Russian Gas Pipeline Down for Annual “Maintenance”, Germany Unsure If It Will Ever Turn on Again

According to the Associated Press, there is German concern that Russia may not resume the flow of gas as scheduled, from a major gas pipeline from Russia to Germany, that was shutting down for annual maintenance on Monday.

The German news agency DPA also reported, that the Nord Stream 1 pipeline, Germany’s main source of Russian gas, is scheduled to be out of action until July 21 for routine work that the operator says includes “testing of mechanical elements and automation systems.” Starting at 6 a.m., the operator said that the gas flow would be reduced progressively.

After Russia’s Gazprom last month reduced the gas flow through Nord Stream 1 by 60%, German officials became suspicious about Russia’s intentions, particularly when Gazprom cited technical problems involving a gas turbine, powering a compressor station, that partner Siemens Energy, sent to Canada for maintenance but couldn’t be returned because of sanctions imposed over Russia’s invasion of Ukraine. Then over the weekend, Canada said that it would allow the part to be delivered to Germany, citing the “very significant hardship” that the German economy would suffer without a sufficient gas supply.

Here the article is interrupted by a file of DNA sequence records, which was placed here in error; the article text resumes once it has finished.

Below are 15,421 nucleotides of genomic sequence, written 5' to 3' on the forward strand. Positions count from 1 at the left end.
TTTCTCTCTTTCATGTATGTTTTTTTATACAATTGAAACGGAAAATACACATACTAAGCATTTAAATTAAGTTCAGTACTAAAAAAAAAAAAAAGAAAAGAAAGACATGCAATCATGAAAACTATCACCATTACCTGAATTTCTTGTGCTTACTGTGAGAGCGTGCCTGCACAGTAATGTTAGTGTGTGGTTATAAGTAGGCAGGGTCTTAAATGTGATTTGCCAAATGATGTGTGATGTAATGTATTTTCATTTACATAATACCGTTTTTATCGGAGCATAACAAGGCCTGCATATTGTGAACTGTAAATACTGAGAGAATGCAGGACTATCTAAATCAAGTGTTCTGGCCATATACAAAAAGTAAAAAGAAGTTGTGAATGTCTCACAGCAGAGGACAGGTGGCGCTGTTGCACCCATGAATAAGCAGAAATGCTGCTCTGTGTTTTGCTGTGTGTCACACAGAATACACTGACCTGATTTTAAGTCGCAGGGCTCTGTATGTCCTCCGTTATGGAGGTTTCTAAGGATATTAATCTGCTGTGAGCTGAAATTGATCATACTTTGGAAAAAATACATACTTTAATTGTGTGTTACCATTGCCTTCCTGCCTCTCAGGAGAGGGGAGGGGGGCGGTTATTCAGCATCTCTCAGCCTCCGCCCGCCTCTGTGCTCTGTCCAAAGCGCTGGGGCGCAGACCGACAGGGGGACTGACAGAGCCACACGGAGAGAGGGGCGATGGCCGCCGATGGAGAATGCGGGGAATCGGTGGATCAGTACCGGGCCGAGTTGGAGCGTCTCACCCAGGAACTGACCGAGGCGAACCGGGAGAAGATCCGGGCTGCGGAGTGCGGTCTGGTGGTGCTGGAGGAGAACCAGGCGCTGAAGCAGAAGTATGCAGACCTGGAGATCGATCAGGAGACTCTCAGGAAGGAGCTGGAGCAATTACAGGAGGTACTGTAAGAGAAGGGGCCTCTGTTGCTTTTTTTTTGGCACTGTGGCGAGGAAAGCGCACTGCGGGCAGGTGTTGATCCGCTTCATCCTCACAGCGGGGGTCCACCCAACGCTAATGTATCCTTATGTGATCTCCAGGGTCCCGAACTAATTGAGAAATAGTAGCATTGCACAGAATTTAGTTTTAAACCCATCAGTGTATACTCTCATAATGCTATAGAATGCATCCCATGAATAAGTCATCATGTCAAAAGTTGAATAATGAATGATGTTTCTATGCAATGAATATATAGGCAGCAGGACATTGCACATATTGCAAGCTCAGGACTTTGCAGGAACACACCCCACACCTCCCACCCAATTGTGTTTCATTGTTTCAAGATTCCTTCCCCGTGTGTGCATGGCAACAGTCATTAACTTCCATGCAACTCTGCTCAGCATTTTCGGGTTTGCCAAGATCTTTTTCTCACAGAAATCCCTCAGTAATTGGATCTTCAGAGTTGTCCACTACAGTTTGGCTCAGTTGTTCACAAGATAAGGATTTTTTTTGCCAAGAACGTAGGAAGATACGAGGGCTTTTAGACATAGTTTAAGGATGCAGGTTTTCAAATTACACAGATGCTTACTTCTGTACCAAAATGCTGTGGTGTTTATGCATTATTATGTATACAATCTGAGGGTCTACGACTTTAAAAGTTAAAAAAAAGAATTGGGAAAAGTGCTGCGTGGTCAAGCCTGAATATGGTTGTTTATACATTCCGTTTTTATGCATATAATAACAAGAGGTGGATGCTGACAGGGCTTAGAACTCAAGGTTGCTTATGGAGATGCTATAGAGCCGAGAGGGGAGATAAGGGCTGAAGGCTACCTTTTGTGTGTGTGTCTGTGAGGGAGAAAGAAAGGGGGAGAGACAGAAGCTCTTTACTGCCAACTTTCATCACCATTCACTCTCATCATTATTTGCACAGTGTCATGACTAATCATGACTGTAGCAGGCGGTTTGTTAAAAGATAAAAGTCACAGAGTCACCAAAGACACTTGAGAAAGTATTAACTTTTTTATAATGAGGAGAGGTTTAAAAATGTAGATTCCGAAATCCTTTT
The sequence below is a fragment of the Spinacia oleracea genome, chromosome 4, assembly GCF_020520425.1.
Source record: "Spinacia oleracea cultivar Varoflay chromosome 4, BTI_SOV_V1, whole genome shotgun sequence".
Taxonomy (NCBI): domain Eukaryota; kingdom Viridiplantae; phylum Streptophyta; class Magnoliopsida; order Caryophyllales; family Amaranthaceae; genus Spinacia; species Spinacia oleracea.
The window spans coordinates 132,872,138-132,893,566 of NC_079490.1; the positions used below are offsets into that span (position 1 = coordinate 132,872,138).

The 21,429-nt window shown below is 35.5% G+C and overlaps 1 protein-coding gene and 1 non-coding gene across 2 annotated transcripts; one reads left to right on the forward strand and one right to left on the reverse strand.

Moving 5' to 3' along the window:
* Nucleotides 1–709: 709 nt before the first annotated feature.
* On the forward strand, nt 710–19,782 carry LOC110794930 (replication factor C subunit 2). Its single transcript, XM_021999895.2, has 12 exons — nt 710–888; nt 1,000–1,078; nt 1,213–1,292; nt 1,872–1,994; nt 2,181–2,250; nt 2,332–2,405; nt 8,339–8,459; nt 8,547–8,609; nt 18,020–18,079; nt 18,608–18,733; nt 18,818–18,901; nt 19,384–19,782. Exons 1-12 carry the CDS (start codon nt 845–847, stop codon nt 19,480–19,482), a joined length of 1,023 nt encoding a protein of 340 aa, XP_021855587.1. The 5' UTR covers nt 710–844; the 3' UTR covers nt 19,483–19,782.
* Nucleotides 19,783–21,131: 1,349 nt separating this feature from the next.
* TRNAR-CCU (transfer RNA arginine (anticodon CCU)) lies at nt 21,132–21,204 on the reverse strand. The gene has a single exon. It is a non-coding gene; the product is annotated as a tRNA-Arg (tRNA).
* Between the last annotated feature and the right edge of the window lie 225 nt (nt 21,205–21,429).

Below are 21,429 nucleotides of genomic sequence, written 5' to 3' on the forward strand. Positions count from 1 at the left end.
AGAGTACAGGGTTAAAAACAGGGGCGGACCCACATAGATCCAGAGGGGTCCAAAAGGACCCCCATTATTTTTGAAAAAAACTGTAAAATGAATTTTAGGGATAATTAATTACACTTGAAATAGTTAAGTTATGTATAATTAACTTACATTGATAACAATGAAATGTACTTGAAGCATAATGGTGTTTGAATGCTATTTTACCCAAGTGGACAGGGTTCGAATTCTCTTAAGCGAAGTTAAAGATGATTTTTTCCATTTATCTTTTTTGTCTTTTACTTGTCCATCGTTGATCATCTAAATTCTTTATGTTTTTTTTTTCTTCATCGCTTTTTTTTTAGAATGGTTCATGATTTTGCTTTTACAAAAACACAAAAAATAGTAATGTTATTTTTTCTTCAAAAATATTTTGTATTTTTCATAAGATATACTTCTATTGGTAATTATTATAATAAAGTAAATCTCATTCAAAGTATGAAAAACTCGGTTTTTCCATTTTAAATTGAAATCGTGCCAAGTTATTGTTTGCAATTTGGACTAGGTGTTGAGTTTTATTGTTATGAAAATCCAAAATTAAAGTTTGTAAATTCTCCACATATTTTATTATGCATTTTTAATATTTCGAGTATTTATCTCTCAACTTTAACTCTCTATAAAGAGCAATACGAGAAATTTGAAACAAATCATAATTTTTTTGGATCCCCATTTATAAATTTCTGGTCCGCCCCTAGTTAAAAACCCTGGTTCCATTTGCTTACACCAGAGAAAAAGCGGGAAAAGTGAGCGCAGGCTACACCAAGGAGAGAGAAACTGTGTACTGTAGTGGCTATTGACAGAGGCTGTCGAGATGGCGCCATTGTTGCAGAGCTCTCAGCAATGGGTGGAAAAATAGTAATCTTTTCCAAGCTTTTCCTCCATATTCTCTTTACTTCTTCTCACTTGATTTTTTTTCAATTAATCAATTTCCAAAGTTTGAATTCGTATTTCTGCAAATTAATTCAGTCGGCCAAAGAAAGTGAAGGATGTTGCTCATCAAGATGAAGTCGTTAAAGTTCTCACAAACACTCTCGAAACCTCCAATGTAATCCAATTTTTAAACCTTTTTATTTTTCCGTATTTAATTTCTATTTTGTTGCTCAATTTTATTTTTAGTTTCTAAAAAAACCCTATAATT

Saying the decision was a political gambit, to sow uncertainty and push up prices, German politicians have dismissed Russia’s technical explanation for last month’s reduction in gas flows through Nord Stream 1. German Vice Chancellor, Robert Habeck, suspects that Russia may cite, in his words, “some little technical detail” as a reason not to resume gas deliveries through the pipeline after maintenance is completed.

Scrambling to reduce their dependence on Russian energy imports, Germany and the rest of Europe are working on a plan to avoid an economic crisis. This circumstance could prove difficult as Germany, Europe´s biggest economy, gets about 35% of its gas to power industry and generate electricity from Russia.

Activating the second phase of Germany´s three-stage emergency plan, for natural gas supplies, last month, Habeck warned that Europe´s biggest economy faced a “crisis” and storage targets for the winter were at risk.  The world, it seems, continues to be significantly affected by Russia’s war with Ukraine.

“The cost of war is like an immeasurable tremor that knows no borders, its shockwaves reverberating across the world resulting in universal suffering.”

-Aysha Taryam

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